On appeal, defendant first assigns error to the admission of Buker's interview statements. Defendant argues that the statements were testimonial hearsay by a declarant whom defendant did not have the opportunity to cross-examine and that therefore they were inadmissible under the Confrontation Clause of the Sixth Amendment to the United States Constitution as construed in Crawford v. Washington, 541 U.S. 36, 124 S.Ct. 1354, 158 L.Ed.2d 177 (2004). That decision, which worked a significant change on preexisting law, was decided after defendant's trial; therefore, obviously, defendant did not cite it or make the Sixth Amendment argument that it validates....

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15 cases
  • State v. Spieler, 10073080C
    • United States
    • Court of Appeals of Oregon
    • March 18, 2015
    ...and that the circumstances here are more akin to those in State v. Lincoln, 250 Or. 426, 443 P.2d 178 (1968), State v. Galloway, 202 Or.App. 613, 620–21, 123 P.3d 352 (2005), vac'd on other grounds, 345 Or. 315, 195 P.3d 62 (2008), and State v. Henderson, 242 Or.App. 357, 364–65, 255 P.3d 6......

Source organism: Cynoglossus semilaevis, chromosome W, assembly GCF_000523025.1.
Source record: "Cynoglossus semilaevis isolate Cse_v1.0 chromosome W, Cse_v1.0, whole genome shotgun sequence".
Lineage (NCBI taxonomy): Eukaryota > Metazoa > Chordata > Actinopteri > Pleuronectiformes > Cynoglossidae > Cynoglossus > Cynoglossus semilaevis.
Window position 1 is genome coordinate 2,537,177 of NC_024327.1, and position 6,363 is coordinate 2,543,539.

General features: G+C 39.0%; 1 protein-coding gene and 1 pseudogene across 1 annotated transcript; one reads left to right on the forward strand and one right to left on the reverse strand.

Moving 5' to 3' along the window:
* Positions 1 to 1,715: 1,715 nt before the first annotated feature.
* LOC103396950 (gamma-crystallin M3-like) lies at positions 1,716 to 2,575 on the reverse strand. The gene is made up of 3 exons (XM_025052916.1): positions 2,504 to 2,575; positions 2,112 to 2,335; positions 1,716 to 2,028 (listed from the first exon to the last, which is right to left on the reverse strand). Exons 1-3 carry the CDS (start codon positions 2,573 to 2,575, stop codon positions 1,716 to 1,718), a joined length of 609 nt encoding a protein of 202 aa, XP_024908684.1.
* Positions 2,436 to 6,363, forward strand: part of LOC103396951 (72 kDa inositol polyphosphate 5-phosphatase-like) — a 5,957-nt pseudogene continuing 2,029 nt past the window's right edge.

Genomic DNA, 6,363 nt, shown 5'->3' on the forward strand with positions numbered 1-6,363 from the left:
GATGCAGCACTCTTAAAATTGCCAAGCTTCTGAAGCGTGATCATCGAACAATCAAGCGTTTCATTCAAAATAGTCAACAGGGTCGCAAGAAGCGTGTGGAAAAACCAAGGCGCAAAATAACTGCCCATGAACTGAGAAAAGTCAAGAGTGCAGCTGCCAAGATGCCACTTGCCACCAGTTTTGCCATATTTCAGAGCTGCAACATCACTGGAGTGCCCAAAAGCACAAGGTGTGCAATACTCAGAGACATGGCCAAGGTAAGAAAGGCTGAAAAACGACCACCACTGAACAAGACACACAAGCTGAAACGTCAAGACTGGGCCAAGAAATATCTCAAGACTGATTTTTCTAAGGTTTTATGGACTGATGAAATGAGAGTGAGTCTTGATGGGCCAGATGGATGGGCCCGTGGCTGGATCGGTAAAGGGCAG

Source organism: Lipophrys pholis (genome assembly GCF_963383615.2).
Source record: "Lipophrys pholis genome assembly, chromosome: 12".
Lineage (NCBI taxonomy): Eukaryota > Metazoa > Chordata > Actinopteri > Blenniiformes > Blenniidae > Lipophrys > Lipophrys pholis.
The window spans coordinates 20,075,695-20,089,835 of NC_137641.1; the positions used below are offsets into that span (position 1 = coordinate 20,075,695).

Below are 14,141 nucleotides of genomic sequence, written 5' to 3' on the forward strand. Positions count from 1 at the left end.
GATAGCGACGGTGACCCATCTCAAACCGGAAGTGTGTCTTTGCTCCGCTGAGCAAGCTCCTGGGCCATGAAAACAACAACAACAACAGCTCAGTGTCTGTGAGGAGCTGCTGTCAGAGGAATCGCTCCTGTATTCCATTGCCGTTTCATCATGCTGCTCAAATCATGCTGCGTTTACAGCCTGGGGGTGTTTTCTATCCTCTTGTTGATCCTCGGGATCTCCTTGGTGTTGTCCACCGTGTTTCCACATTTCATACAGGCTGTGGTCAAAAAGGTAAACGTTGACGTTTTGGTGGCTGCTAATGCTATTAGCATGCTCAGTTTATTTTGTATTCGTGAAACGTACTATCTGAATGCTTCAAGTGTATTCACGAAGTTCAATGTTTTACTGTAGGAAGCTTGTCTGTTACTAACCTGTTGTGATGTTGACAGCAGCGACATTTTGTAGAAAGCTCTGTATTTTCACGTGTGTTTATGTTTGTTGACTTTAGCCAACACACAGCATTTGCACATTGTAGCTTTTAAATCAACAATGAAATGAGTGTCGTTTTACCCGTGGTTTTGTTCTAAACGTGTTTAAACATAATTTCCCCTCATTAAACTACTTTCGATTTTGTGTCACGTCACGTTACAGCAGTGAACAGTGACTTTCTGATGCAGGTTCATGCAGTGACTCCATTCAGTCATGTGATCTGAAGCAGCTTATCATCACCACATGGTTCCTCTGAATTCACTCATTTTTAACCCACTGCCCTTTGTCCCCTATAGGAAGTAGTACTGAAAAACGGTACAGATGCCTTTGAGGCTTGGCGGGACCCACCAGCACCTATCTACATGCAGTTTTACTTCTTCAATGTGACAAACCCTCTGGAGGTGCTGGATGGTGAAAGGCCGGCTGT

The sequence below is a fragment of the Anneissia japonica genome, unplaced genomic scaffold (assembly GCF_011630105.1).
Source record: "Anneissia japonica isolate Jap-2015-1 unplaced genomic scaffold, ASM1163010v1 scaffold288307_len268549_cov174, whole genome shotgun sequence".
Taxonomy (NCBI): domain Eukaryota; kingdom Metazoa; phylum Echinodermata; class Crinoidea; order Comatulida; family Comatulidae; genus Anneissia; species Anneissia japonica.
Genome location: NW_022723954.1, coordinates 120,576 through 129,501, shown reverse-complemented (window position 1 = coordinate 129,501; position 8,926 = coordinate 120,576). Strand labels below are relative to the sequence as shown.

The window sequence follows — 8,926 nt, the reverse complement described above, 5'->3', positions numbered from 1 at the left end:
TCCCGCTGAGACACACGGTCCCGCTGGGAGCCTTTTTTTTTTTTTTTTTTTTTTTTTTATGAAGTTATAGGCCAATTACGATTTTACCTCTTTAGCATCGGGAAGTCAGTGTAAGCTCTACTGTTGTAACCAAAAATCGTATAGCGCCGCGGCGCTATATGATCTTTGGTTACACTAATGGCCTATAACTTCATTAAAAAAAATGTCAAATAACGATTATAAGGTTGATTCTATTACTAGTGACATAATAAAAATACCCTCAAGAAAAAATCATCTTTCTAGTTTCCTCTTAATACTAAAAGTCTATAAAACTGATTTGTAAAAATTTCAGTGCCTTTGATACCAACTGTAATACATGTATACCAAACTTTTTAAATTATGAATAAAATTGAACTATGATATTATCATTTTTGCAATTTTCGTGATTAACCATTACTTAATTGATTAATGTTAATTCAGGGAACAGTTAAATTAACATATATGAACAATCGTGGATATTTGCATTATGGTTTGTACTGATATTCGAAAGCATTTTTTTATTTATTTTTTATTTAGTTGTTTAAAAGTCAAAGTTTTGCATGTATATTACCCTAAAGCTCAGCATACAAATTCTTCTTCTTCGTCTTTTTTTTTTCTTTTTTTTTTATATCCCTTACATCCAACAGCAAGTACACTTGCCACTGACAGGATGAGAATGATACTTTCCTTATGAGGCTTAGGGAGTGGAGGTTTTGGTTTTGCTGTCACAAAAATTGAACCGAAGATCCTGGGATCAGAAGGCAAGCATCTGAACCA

• State v. Galloway, A159696
    • United States
    • Court of Appeals of Oregon
    • October 10, 2018
    ...Judge. TOOKEY, J.294 Or.App. 346We consider this criminal case for the fourth time following our prior decisions in State v. Galloway , 202 Or. App. 613, 123 P.3d 352 (2005) ( Galloway I ), vac’d and rem’d , 345 Or. 315, 195 P.3d 62 (2008), State v. Galloway , 225 Or. App. 67, 200 P.3d 175 ......
  • State v. Marroquin, C041873CR.
    • United States
    • Court of Appeals of Oregon
    • October 3, 2007
    ...the admission of the laboratory report violates defendant's confrontation rights involves a question of law, see State v. Galloway, 202 Or.App. 613, 618, 123 P.3d 352 (2005), rev. den., 340 Or. 201, 131 P.3d 195 (2006), and the predicate facts necessary to assess that question of law appear......
  • State v. Poitra, C010926CR; A115576.
    • United States
    • Court of Appeals of Oregon
    • May 31, 2006
    ...inferences. State v. Page, 197 Or. App. 72, 78, 104 P.3d 616 (2005). As we held under similar circumstances in State v. Galloway, 202 Or.App. 613, 123 P.3d 352 (2005), rev. den., 340 Or. 201, 131 P.3d 195 (2006), the error here is apparent on the face of the As here, the defendant in Gallow......